If this is not a genocide, then what is it? - Indigenous residential school students honoured at Beechwood Cemetery

The 57,000 children estimated to have died at Canada’s Indian residential schools were symbolically reunited for the first time on Wednesday — the eve of the first National Day for Truth and Reconciliation, also known as Orange Shirt Day — at Beechwood Cemetery, as hand-painted wooden tiles, one for each child, were assembled into a single, large memory labyrinth.

The tiles, each measuring 1”x1-3/8”, were painted, mostly by school children across Canada, as part of an initiative called Project of Heart, with words and images both hopeful and despairing.

“Hope,” “love” and “happiness” read a few, while others depicted Indigenous art, shooting stars, trees, hearts, a teddy bear and the like. Still others represented the damage and hurt caused by this country’s residential school program: a child behind bars, for example, teardrops, broken hearts and railway tracks.

And as volunteers from the Ottawa-based, youth-run Assembly of Seven Generations (A7G) joined the tiles to form a labyrinth in Beechwood’s sacred space on Wednesday, a larger, and dark, inheritance also took shape.

“Each one of the so-called schools is being represented,” said organizer Sylvia Smith, “and within each school there is this much death. There were whole communities without children.

“If this isn’t a genocide, then what is it?”

Now retired from teaching, Smith taught at Elizabeth Wyn Wood Secondary Alternate School in Ottawa, where in 2006 and ’07, she and her Grade 10 history students began Project of Heart, after Smith explained the legacy of residential schools beyond the 63 words provided in their textbook.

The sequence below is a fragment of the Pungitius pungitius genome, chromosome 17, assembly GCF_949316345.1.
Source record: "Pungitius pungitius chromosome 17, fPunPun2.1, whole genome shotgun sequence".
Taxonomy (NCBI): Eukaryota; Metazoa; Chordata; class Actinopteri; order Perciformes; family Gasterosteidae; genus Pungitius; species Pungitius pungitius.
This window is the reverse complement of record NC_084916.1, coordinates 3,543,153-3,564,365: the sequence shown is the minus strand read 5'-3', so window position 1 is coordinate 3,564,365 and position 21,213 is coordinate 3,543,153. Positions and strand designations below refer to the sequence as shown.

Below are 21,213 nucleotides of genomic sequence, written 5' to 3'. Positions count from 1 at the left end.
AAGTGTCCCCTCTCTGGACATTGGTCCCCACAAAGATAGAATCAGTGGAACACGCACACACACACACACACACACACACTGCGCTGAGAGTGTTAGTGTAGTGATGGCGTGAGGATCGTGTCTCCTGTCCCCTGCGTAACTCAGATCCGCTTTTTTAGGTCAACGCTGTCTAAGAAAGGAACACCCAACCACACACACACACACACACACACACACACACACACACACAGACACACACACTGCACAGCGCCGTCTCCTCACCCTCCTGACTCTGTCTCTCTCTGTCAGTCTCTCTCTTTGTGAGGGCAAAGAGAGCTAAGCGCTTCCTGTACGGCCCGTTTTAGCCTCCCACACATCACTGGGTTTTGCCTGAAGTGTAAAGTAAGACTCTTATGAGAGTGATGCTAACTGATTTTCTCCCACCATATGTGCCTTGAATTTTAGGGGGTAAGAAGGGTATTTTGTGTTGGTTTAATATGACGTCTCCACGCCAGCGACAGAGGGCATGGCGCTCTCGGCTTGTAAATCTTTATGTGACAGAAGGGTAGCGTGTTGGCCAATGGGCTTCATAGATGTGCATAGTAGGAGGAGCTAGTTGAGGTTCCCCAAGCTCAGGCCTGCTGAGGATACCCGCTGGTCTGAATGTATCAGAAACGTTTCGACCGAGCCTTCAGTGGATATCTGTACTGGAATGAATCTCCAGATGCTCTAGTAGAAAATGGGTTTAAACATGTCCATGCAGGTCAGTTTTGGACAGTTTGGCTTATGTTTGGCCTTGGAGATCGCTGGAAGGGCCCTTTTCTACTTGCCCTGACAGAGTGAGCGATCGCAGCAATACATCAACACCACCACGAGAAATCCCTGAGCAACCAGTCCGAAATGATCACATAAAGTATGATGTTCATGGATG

From there, Smith says, the students largely took over, in what became a five-part program to learn more about First Nations, their resilience and accomplishments, and honour the children who died in the schools. The project expanded to thousands of other schools in Canada and abroad, as well as other groups, such as seniors organizations, women’s shelters and book clubs. Each school, Smith says, was limited in the number of tiles it could paint to between 23 and 75 per cent of its student population, equal to the estimated range of death rates among residential school students.

In 2011, Smith was awarded a Governor General’s Award for her work with the project.

“The apologists for Indian residential schools really need to see something like this,” said Smith. “When you see this all in one place, it suddenly becomes palpable, and so much easier to understand how horrid that we would ever, ever tell an Indigenous person to just move on or get over it. How can you?”

While the tile labyrinth may be an abstraction, Gabrielle Fayant, co-founder of A7G, said it carries a profound personal meaning. “It reflects on the truth of this country. I think of my relatives — I come from about four generations of residential school, industrial school, day school, convent survivors, and that still impacts my family very deeply to this day.”